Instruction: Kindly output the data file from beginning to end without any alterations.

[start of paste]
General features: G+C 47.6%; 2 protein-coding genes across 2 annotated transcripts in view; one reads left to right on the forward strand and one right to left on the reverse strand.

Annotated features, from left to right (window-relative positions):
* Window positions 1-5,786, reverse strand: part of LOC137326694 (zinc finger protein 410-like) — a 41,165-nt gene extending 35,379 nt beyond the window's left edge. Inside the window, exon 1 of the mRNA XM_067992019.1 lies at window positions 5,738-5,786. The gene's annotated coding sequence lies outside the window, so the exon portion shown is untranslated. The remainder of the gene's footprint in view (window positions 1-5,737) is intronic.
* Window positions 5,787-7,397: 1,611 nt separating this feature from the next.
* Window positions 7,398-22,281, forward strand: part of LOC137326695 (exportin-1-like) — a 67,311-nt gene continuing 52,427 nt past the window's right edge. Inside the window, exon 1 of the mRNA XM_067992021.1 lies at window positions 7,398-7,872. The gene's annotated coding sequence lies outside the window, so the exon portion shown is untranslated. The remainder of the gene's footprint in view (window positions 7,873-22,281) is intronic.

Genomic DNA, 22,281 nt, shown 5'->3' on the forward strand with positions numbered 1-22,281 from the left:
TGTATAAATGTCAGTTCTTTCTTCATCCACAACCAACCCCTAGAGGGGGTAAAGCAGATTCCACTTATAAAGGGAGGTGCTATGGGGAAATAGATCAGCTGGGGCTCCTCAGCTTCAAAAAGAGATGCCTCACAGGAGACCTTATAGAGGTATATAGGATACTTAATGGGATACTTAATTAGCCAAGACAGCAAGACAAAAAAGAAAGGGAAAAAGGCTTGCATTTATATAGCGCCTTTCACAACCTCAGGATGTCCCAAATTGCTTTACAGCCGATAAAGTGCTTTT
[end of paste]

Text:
General features: G+C 47.6%; 2 protein-coding genes across 2 annotated transcripts in view; one reads left to right on the forward strand and one right to left on the reverse strand.

Annotated features, from left to right (window-relative positions):
* Window positions 1-5,786, reverse strand: part of LOC137326694 (zinc finger protein 410-like) — a 41,165-nt gene extending 35,379 nt beyond the window's left edge. Inside the window, exon 1 of the mRNA XM_067992019.1 lies at window positions 5,738-5,786. The gene's annotated coding sequence lies outside the window, so the exon portion shown is untranslated. The remainder of the gene's footprint in view (window positions 1-5,737) is intronic.
* Window positions 5,787-7,397: 1,611 nt separating this feature from the next.
* Window positions 7,398-22,281, forward strand: part of LOC137326695 (exportin-1-like) — a 67,311-nt gene continuing 52,427 nt past the window's right edge. Inside the window, exon 1 of the mRNA XM_067992021.1 lies at window positions 7,398-7,872. The gene's annotated coding sequence lies outside the window, so the exon portion shown is untranslated. The remainder of the gene's footprint in view (window positions 7,873-22,281) is intronic.

Genomic DNA, 22,281 nt, shown 5'->3' on the forward strand with positions numbered 1-22,281 from the left:
TGTATAAATGTCAGTTCTTTCTTCATCCACAACCAACCCCTAGAGGGGGTAAAGCAGATTCCACTTATAAAGGGAGGTGCTATGGGGAAATAGATCAGCTGGGGCTCCTCAGCTTCAAAAAGAGATGCCTCACAGGAGACCTTATAGAGGTATATAGGATACTTAATGGGATACTTAATTAGCCAAGACAGCAAGACAAAAAAGAAAGGGAAAAAGGCTTGCATTTATATAGCGCCTTTCACAACCTCAGGATGTCCCAAATTGCTTTACAGCCGATAAAGTGCTTTT